For some reason, two of the archaeology blogs I follow had recent posts which were perfect summaries of information for people considering getting into archaeology. Although the topics were quite different, neither was the sort of thing covered in most classes or textbooks.
On the practical side, GraecoMuse did a nice summation of what an archaeologist needs in the way of personal field equipment. I’d add a clipboard desk for forms, and certainly most US and Canadian archaeologists would substitute Marshalltown trowels for WHS.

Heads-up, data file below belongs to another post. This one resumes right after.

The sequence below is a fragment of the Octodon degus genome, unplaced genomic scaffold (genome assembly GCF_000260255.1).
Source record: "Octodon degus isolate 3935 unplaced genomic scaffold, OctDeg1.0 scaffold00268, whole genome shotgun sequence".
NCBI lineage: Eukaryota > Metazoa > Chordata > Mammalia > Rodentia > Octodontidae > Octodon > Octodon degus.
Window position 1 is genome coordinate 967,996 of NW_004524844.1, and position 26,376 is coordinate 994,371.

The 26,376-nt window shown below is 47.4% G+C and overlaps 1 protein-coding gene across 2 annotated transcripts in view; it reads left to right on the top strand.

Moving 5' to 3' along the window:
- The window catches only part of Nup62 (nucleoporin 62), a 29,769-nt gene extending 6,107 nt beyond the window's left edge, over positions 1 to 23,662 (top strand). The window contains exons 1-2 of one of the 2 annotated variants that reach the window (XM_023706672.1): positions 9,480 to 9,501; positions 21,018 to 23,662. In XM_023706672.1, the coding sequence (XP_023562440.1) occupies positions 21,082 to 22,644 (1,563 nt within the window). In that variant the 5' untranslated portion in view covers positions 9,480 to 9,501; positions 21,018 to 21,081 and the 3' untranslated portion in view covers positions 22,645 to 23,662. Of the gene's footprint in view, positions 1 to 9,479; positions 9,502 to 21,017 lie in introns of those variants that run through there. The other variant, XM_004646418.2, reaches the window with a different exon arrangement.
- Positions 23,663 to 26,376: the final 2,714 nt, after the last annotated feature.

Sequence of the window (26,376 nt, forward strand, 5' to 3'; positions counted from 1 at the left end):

On the other end of the spectrum, what appears to be a new blog gives an extended quote from an L. S. Klijn article in Acta Archaeologica listing 25 Commandments for archaeological researchers. I tend to think that not all archaeologists are quite as individualistic and cutthroat as #5 might imply, and would offer such highly successful collaboratives as NABO and GHEA as counterexamples. The list is a clear description of some very important principles of archaeological logic and epistemology. Many of the “commandments” are applicable to all scientific endeavor, no matter the discipline.